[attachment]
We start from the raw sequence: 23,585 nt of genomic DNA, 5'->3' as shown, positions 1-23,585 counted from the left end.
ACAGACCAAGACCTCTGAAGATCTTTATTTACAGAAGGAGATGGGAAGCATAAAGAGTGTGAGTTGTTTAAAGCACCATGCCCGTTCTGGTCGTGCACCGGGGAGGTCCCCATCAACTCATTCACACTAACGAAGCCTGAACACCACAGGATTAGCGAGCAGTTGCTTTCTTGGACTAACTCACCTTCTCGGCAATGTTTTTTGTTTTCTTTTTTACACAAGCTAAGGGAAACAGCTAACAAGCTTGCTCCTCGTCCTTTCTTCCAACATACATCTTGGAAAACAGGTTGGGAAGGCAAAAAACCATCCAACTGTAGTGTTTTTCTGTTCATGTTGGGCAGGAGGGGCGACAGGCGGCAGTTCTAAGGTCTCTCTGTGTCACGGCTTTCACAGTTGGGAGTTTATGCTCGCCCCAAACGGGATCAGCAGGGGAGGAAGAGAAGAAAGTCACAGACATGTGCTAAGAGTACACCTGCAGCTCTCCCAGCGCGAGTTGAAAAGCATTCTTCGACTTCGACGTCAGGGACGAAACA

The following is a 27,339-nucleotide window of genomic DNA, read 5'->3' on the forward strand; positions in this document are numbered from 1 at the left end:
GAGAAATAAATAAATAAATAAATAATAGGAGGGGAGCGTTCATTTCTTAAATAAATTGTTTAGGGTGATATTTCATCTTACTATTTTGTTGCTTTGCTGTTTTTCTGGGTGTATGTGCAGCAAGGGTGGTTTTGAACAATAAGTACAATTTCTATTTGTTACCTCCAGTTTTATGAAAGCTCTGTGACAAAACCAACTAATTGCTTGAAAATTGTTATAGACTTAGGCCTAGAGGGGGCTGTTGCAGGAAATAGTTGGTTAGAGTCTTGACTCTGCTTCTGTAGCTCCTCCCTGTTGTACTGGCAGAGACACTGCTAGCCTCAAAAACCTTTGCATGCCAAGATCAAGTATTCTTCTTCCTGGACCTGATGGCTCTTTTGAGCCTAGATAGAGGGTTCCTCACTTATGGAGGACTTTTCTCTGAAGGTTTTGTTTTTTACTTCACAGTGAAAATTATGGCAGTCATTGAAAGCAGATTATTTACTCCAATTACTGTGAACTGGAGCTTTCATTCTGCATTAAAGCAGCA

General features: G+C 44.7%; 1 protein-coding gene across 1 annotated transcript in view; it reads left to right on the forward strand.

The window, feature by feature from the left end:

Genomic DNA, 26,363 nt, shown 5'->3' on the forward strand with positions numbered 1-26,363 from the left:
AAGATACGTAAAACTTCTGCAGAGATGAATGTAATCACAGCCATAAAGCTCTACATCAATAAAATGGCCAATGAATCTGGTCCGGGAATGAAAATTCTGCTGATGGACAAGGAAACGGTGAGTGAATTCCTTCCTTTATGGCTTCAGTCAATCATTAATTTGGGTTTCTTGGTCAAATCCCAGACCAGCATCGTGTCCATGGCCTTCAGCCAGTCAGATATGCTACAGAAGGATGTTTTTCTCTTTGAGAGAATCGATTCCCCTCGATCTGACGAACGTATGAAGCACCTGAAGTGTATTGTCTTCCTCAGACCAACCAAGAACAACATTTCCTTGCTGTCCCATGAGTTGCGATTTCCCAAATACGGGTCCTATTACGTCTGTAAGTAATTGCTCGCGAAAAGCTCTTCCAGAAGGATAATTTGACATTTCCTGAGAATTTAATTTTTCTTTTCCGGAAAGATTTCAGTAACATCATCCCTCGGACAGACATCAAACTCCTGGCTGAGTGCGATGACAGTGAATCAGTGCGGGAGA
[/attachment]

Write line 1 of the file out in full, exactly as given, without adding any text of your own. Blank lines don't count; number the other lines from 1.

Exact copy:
We start from the raw sequence: 23,585 nt of genomic DNA, 5'->3' as shown, positions 1-23,585 counted from the left end.